Do I Need a Lawyer for That? Addressing Small Farm Legal Issues — Making the right legal decisions can sometimes make or break a small business. But unfortunately there are few public resources available to help farmers navigate legal matters like business entity choice, food safety, food labeling, liability exposure, tax and land issues. This session will identify common legal issues that farmers encounter when starting and operating a small farm business, and will provide attendees with a checklist that they can use to assess when legal assistance may be necessary. Lauren Manning, University of Arkansas School of Law (AR) and Andrew Branan, North Carolina State University (NC)

Why Do You Farm? Set Your Goals and Figure Out Your Finances — When times get tough on the farm, the “why” of farming is as important as the “what.” This interactive session will help you think through your goals for life on your farm and how your goals connect to the choices you make, what resources you use, what programs you sign up for, and whether or not you stay together as a family. Participants will leave this session with planning documents and a range of other resources in digital form that they can use for discussions with their families after they return home. Scott Marlow, RAFI-USA (NC)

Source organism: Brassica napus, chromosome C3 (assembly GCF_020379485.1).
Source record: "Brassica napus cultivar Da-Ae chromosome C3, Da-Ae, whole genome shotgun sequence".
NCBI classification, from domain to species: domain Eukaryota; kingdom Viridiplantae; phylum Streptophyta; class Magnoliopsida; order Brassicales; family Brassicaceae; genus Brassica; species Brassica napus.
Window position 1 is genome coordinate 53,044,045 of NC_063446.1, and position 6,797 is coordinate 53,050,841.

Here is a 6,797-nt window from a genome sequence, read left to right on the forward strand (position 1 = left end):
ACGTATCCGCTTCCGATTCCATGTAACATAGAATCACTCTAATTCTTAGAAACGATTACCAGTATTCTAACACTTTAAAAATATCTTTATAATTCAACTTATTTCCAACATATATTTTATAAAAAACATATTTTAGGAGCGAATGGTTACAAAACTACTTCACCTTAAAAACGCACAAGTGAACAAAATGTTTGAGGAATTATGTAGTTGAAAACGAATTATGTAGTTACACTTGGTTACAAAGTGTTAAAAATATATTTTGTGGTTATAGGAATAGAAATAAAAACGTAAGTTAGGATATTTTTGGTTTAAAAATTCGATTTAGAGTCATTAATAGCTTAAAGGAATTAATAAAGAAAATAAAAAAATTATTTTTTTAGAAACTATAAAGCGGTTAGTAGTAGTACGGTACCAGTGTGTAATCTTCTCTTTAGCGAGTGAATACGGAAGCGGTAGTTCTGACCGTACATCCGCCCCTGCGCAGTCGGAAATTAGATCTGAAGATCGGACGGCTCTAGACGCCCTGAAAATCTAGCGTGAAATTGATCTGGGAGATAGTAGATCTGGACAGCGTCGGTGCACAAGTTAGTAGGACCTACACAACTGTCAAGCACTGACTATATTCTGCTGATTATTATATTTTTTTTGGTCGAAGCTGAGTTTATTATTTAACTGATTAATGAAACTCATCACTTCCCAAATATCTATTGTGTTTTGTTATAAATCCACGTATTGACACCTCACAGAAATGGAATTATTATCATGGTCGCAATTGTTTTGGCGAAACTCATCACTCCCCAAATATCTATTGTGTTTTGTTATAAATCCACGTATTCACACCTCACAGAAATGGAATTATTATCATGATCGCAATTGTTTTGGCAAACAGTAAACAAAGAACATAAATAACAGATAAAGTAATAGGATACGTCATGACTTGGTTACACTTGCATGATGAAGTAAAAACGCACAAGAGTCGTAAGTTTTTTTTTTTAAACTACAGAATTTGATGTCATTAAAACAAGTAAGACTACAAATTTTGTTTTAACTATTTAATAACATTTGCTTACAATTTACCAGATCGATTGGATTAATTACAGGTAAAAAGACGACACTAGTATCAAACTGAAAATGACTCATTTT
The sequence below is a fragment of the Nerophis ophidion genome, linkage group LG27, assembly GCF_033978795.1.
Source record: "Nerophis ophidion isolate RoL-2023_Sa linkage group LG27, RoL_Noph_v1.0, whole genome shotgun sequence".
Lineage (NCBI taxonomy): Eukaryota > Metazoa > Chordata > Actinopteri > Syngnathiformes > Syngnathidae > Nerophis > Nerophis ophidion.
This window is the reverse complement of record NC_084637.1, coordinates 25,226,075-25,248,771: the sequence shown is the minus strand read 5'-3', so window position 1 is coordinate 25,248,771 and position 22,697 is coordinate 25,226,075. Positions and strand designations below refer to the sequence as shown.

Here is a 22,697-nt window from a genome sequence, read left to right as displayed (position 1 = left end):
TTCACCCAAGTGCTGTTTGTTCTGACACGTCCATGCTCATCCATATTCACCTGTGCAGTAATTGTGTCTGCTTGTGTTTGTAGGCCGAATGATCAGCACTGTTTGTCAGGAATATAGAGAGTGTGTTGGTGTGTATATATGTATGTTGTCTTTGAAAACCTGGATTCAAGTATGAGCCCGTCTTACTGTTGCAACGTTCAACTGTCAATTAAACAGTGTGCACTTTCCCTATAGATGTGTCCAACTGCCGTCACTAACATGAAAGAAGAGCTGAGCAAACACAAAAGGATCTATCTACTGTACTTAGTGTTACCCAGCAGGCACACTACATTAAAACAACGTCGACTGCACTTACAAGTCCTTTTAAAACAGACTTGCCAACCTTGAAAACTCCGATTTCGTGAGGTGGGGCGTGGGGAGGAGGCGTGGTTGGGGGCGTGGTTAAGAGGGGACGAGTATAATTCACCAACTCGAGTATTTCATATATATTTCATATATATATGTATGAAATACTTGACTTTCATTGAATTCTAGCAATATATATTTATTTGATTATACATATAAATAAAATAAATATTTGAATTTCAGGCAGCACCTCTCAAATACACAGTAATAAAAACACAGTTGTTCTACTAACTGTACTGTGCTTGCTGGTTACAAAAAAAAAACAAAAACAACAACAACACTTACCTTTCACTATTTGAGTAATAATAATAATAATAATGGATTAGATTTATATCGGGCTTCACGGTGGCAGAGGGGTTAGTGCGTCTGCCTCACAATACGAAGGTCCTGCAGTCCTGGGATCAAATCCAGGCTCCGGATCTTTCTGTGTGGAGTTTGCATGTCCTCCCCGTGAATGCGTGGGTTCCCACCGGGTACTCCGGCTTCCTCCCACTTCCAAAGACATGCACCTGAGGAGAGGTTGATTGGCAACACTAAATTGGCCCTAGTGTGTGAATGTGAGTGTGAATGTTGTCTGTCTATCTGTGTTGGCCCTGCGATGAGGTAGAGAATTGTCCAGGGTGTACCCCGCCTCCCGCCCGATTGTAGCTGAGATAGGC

Accessing School Markets: Selling, Marketing, and Relationship Building — Farm to school programs offer great potential to expand sales, broaden your client base, and participate in your community. Join us to think through whether or not selling to schools is the right strategy for your farm, and how to make that happen. This session will guide you through questions to ask of your operation and your business when considering farm to school as a market opportunity. Participants will: Understand how farmers can access school markets; learn best practices for selling to schools; and hear real-world examples about school sales. Rachel Spencer, USDA Farm to School Program Southwest Region (SW) and Margo Hale, NCAT Southeast (AR)